Consumer and business technologies have collided. With communication and technological barriers disintegrating, where an employee performs his or her duties is becoming less of a factor in how he or she does the work. A greater number of companies are shifting toward telecommuting options for their workforce as technology advances to allow many employees to perform their duties from virtually any location.
According to Statistics Canada, the percentage of people who work at home varies industry to industry (it's often not possible to do manufacturing or some service-oriented jobs remotely). That being said, many sectors are incorporating the work-at-home option into their employees' schedules, with 14 percent of full-time employees reporting that they usually work at home. Among part-time employees - those working less than 30 hours a week - the proportion of telecommuters jumps to 30 percent.
Benefits for employees and employers alike
For employees, being able to redirect the time (and money) spent on the daily commute may be one of the greatest benefits of working at home. Telecommuting may also offer greater flexibility in terms of when and where they work.
Meanwhile, companies benefit from reduced energy and office space expenses. There may also be a drop-off in relocation costs, a rise in employee retention and an increased ability to accommodate employees with disabilities. For environmentally minded organizations, they may enjoy a smaller carbon footprint, since employees who no longer drive to work consume less energy and produce fewer carbon emissions.
Companies that offer their employees the option to work remotely or on a flexible schedule are gaining recognition for the perk. Recently, the Globe and Mail newspaper highlighted "family-friendly employers" that, in addition to providing top-up payments for mothers and fathers, health benefit plans and other bonuses, offer the option of compressed workweeks, flexible hours and telecommuting.
Drawbacks and risks of telecommuting
While there are clear perks to telecommuting, it may also have some negative implications. Some telecommuters report that their work-life balance has actually become skewed by telecommuting, because they feel as if they can't leave work at the office, since their workplace is also their home. Employers note that certain team members do not have a personality suited to working at home, as their productivity drops or they are unhappy with telecommuting.
Other liabilities can also arise with a telecommuting arrangement. HUB International has a few tips for employers on how to minimize the risk of this growing practice:
Employers may be liable for auto exposure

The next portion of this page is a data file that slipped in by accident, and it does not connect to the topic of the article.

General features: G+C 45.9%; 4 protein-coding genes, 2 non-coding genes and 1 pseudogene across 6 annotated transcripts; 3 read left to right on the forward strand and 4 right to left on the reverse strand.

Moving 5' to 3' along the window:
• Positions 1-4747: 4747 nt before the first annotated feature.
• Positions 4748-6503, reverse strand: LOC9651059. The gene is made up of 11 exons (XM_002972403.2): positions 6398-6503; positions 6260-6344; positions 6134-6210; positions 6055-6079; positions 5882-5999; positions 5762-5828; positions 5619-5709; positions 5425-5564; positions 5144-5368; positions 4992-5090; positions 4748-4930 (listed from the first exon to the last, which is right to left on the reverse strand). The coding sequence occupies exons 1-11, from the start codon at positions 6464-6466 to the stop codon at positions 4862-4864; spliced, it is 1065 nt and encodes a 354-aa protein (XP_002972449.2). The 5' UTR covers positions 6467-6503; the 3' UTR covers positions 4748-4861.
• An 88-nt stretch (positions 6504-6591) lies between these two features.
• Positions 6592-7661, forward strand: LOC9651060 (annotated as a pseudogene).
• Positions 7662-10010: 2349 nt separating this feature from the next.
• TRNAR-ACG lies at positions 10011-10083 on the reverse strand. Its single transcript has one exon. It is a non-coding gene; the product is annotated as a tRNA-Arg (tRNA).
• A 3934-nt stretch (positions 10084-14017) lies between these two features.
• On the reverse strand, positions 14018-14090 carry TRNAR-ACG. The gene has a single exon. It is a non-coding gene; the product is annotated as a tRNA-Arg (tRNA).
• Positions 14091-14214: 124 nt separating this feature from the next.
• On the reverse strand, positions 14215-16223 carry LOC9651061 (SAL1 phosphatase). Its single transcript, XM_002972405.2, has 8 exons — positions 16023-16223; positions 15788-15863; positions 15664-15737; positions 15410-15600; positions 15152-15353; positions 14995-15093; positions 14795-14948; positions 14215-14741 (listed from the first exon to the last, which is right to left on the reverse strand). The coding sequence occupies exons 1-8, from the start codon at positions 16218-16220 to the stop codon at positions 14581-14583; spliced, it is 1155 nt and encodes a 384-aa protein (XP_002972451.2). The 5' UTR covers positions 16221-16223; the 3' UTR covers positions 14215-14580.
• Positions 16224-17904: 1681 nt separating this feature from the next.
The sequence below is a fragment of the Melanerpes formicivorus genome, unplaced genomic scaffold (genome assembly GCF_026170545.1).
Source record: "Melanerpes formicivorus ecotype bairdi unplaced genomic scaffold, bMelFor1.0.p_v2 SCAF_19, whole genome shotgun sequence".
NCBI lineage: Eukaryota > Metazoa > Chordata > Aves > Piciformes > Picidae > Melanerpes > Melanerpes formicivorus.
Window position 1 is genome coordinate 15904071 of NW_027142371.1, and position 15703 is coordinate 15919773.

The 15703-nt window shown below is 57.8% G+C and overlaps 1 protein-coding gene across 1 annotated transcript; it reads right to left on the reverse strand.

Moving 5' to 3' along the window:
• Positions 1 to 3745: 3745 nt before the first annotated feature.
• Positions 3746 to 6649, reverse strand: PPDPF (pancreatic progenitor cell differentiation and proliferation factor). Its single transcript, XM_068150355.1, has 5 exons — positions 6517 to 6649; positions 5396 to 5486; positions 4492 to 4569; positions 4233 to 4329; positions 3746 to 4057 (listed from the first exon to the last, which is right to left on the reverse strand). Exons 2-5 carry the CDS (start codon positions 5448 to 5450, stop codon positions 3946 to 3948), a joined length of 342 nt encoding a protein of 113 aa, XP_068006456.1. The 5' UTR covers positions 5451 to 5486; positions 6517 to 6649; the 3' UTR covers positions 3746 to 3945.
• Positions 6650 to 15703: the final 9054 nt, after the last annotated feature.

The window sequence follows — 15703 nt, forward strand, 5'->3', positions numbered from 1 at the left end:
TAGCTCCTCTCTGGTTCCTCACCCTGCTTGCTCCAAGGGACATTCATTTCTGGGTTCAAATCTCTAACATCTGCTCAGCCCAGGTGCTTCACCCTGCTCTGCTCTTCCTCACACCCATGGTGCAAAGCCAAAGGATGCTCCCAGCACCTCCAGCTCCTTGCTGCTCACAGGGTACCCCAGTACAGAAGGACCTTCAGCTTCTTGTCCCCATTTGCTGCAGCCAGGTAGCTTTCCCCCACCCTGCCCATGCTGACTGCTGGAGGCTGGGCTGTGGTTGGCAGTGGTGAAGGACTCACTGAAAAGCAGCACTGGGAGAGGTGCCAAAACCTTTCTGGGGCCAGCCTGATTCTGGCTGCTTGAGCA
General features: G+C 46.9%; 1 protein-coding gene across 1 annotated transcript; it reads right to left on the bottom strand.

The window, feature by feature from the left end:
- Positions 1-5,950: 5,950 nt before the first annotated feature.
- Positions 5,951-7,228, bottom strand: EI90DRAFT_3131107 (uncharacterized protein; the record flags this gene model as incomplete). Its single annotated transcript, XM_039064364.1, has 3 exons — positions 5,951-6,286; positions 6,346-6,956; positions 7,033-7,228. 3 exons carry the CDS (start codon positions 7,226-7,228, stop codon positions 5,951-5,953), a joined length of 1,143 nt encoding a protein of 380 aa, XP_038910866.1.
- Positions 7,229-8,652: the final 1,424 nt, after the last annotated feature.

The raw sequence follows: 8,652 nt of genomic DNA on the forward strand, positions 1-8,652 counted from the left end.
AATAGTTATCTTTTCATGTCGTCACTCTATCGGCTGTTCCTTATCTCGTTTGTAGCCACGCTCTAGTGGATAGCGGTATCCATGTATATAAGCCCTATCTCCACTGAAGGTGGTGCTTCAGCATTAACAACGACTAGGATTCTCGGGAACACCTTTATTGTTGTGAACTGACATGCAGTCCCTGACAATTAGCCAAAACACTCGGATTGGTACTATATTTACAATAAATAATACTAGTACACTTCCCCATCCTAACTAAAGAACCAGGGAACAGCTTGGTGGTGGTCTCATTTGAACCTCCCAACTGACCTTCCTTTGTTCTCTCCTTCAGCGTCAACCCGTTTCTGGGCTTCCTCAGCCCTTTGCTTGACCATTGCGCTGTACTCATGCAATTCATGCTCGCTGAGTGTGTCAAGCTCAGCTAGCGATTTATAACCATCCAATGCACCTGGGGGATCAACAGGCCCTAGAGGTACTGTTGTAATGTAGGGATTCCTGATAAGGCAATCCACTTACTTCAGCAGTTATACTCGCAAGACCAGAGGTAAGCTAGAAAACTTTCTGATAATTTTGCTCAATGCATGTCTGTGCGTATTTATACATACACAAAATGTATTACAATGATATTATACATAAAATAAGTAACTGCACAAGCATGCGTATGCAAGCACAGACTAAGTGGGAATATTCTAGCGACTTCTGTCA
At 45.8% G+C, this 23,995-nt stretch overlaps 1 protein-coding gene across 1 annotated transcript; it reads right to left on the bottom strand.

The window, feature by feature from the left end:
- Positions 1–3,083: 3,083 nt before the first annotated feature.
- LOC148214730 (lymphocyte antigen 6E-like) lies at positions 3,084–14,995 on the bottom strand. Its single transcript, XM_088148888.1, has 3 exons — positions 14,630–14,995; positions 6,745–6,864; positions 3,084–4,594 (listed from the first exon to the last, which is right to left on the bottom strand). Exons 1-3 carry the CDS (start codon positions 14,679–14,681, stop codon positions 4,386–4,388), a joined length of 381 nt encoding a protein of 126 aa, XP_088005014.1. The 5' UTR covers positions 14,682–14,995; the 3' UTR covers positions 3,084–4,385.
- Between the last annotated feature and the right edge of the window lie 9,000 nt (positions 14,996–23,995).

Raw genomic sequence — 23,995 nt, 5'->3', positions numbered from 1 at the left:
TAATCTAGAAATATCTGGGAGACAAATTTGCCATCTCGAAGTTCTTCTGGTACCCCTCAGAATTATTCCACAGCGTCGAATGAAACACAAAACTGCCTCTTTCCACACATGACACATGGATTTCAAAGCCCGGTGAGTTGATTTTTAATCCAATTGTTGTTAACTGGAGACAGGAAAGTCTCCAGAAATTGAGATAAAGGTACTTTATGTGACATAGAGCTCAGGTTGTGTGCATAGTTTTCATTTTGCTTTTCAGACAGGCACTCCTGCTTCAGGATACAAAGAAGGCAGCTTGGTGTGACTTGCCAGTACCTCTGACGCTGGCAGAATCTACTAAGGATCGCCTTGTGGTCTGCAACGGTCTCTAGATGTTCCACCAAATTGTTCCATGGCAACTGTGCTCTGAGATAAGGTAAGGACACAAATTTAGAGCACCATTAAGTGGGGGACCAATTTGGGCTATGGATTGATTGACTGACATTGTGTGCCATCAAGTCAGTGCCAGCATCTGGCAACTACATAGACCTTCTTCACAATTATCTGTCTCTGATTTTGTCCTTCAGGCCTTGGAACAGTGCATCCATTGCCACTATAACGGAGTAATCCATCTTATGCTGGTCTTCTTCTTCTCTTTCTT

Companies are not responsible for workers during their daily commute to and from the office. However, if a telecommuting employee makes a trip to the bank or runs another work-related errand, that time may constitute business travel. As such, it's wise to ensure that any employees - whether based in the office or in their own homes - who are traveling for business purposes are covered under your organization's commercial auto insurance.
Is equipment in the employee's home covered?
Supplying the equipment and technology that employees use when they work at home enables the organization to control how those tools and technologies are used, which frees the firm from liability should the employee's personal equipment be damaged. Consult with the company IT department to make sure the employee has a secure connection to the corporate network and that any computers or other devices are equipped with security software to protect digital assets. Also, be sure to establish a policy (and train your employees on the rules) that specifies how workers can distribute and use sensitive company and customer information.
Workers' Compensation extends to the home
If an employee is injured at home performing a work-related task during set business hours, your firm will be held liable for Workers' Compensation payments. Alert managers to inform their teams that work injuries at home will be processed in the same way as those that occur on a worksite.
If your company is considering telecommuting or already has transitioned some of its employees to the arrangement, be sure to talk to your HUB consultant to ensure the staff is adequately covered and your organization is insulated from risk. There are a host of options available to businesses, so determine what your needs are and seek out a plan that will limit the amount of exposure you take on when adopting telecommuting.